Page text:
Shmuel Shayowitz (NMLS#19871) is President and Chief Lending Officer at Approved Funding, a privately held local mortgage banker and direct lender. Shmuel has over two decades of industry experience, including licenses and certifications as a certified mortgage underwriter, residential review appraiser, licensed real estate agent, and direct FHA specialized underwriter. Shmuel provides a uniquely holistic approach to comprehensive real estate and financial matters that goes well beyond any single transaction. Shmuel is an award-winning financier recognized for maximizing the short-term and long-term objectives of his client. As a contributing writer to many local and regional newspapers and publications, his insights have been featured in the media for many topics, including mortgages, personal finance, appraisals, and real estate trends.
The headline reminds me of the proverbial saying, “Is the glass half empty, or half full,” which is a common expression used to rhetorically indicate that a particular situation could be a cause for optimism or pessimism depending on an individual’s perspective. We have reached the half-way point of 2018, a time when one can be optimistic about the remainder of the year to come or what was accomplished thus far, or pessimistic about a wasteful first half and frightened about the months ahead.
Another interesting dichotomy is the activity in the marketplace which has seen rising home prices and rising mortgage rates. With interest rates on the rise since September of last year, it’s not typical for home values to increase as well. Moreover, it is highly unusual to see a rising stock market on top of it all. Historically, while they don’t follow in exact harmony, these market gauges typically contrast one another. This cycle, however, we aren’t seeing the trend that the analysts are accustomed to, causing diverse speculation on what’s yet to come. The optimists and pessimists are once again dueling theories of “bubbles” and “over inflated” numbers versus stability and fundamental rationality.
Regardless of one’s opinion and predictions as to where rates and home prices are going, people are just trying to make the most sensible financial decision in real time. Clearly, buyers are still buying, and the increase in price and rate have not deterred prospects from pulling the trigger on a home they want. That said, I am starting to see hesitation and second-guessing in the streets which is telling me that a shift is coming.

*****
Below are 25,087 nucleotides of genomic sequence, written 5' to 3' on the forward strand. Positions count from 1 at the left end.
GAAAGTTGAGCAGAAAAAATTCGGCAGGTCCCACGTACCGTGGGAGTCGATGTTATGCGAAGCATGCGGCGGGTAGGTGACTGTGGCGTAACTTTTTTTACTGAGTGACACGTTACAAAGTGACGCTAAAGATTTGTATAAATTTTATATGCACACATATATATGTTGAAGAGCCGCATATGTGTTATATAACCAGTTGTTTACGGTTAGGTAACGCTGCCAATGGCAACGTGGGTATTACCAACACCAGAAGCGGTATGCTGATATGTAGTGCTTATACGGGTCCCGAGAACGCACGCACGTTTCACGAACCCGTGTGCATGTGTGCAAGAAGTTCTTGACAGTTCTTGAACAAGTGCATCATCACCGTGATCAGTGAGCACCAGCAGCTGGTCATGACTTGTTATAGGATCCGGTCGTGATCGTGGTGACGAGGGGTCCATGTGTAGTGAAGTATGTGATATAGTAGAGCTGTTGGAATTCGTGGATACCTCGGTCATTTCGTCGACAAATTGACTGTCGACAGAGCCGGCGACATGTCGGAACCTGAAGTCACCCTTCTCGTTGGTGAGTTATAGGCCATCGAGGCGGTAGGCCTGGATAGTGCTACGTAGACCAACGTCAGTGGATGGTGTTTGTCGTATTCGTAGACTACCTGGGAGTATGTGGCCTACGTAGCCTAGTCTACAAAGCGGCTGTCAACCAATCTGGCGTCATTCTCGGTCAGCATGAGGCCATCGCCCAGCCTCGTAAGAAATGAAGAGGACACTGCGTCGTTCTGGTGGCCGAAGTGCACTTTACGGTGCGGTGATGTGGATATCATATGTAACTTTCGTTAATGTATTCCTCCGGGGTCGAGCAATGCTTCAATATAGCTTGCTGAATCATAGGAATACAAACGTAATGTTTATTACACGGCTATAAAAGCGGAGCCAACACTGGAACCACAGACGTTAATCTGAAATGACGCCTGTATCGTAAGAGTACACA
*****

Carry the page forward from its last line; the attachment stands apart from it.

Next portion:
I have clients that I have been working with for over 17 months since they first contacted me requesting a pre-approval on a house they were considering. Almost a year and a half later, and at least eight pre-approvals later, their offer was finally accepted on a charming single-family house in Bergen County. It didn’t come easy, as there were multiple offers on this home, so their bid was more aggressive and their margin of error was narrower. They had a drop-dead mortgage contingency date of June 29th. Even meeting that date was a challenge, but with their sincere encouragement and persistence, I agreed to consider after all that we have been through.
I had their commitment in-hand before the contingency date, and they kept emailing and texting me to send it to the Realtor. I refused and demanded that they meet me in my office. Yes, I had their mortgage approved before the deadline, but my experience has taught me that the same glass cup can be half-full and half-empty at the same time.
I finally got them into my office and explained that there were two items on the approval that I wasn’t confident they could fully satisfy. They insisted that I send over the approval regardless as not to be in breach of their contract. I clarified that if I sent over the commitment and they could not satisfy the requirements, they would undoubtedly meet their mortgage contingency, but if they couldn’t close they would lose their contract deposit entirely. They finally realized that there are two sides to every coin, and they heeded my advice to think twice before providing the commitment. While the story is only halfway done, the article space is over…
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